Carla Busuttil is a British artist born in Johannesburg in 1982. In her paintings, she depicts a caricatural portrait of society, frequently evoking public figures. In her Great British Smile, Wake up Rod, and Alles Ist Schwindel she re-created the image of Margaret Thatcher in the way it functions within collective memory – her typical hairstyle, wide shoulders, and a string of pearls. The works of Busuttil, a representative of British Art Now, are part of the Saatchi Collection.
Paweł Śliwiński (born 1984) is part of the group of painters who draw their inspiration from the imaginary world, in creating conjured up universes filled with strange figures and unreal stories. The expressionist manner of painting, on the verge of the abstract and the figurative, is something typical for his art, which also reflects on the nature of painting itself. According to a review by Jakub Banasiak, "Even if we had recognised a shed, a meadow or a tree [in the paintings], they were first and foremost representations of the structure of paint, and – going even further – the process of painting itself”. Śliwiński collaborates with Tymek Borowski and together they founded the Herostrates Gallery, which represents nonexistent artists.
The New Zealander André Hemer (born 1981) is preoccupied with the crossroads between painting and digital media. His abstract works capture the moment of blending digital images with traditional painting. He is the author of projects conducted in the urban landscapes of Korea, New Zealand and Australia, where he works and lives.
Inspired by popular culture, and sitcoms and movies in particular, Łukasz Stokłosa (born 1986) creates paintings in a noir aesthetic. Romantic and decadent paintings which look like moved photographs present the empty interiors of impressive palaces, winter landscapes and melancholic portraits, blended in his works with depictions of homosexual romance and orgies.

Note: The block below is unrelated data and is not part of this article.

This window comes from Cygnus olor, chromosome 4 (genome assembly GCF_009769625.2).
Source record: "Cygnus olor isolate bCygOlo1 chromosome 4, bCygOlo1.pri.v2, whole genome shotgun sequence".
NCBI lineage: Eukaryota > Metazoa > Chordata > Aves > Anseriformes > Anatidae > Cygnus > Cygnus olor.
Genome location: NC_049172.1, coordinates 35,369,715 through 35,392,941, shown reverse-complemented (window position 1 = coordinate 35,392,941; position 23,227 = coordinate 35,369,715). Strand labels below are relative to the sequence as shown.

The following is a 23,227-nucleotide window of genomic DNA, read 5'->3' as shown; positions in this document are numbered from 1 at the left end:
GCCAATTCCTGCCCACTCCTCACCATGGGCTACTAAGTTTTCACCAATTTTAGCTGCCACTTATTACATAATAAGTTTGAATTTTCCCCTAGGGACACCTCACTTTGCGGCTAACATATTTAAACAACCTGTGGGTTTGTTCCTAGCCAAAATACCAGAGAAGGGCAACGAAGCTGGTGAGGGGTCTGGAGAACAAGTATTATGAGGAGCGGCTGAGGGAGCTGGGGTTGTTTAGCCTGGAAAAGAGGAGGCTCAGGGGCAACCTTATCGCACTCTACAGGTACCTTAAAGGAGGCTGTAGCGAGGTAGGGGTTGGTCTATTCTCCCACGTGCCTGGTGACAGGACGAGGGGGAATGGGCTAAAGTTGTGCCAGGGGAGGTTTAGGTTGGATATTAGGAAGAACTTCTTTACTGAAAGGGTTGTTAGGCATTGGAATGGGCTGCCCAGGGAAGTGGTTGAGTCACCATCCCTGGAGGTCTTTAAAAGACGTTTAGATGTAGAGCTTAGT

In mid-19th century, an invention started up a new debate – what can be attained in painting that cannot in photography? Some 200 years later, the graduate of New York’s prestigious Pratt Institute and the Anatomy Deparment of Columbia University Andrew Sendor (born 1977), decided to take part in this discussion. His hyperrealistic oil paintings include digitilised and pixelated images. The monochromatic (usually black and white) paintings and jpg files present imagined views of installations at invented exhibits.
Jakub Julian Ziółkowski
Out of the five Polish painters selected for the 100, it is Jakub Julian Ziółkowski (born 1980) who enjoys greatest international recognition. He has taken part in the most significant contemporary art events, including the 55th Art Biennale in Venice. His eclectic painting brings together surrealism and abstraction, cubism and op-art, constructivism and the Orient.
Ziółkowski is interested in his own imagination and unconscious. He uses neither photography nor news imagery for inspiration, he paints everything "from his head". The paintings he creates depict a seemingly chaotic microcosm, mysterious worlds inhabited by fantastic plants, insects and at times semi-human creatures that have two heads.
Author: Agnieszka Sural, 31.10.2014, translated by Paulina Schlosser, 5/11/2014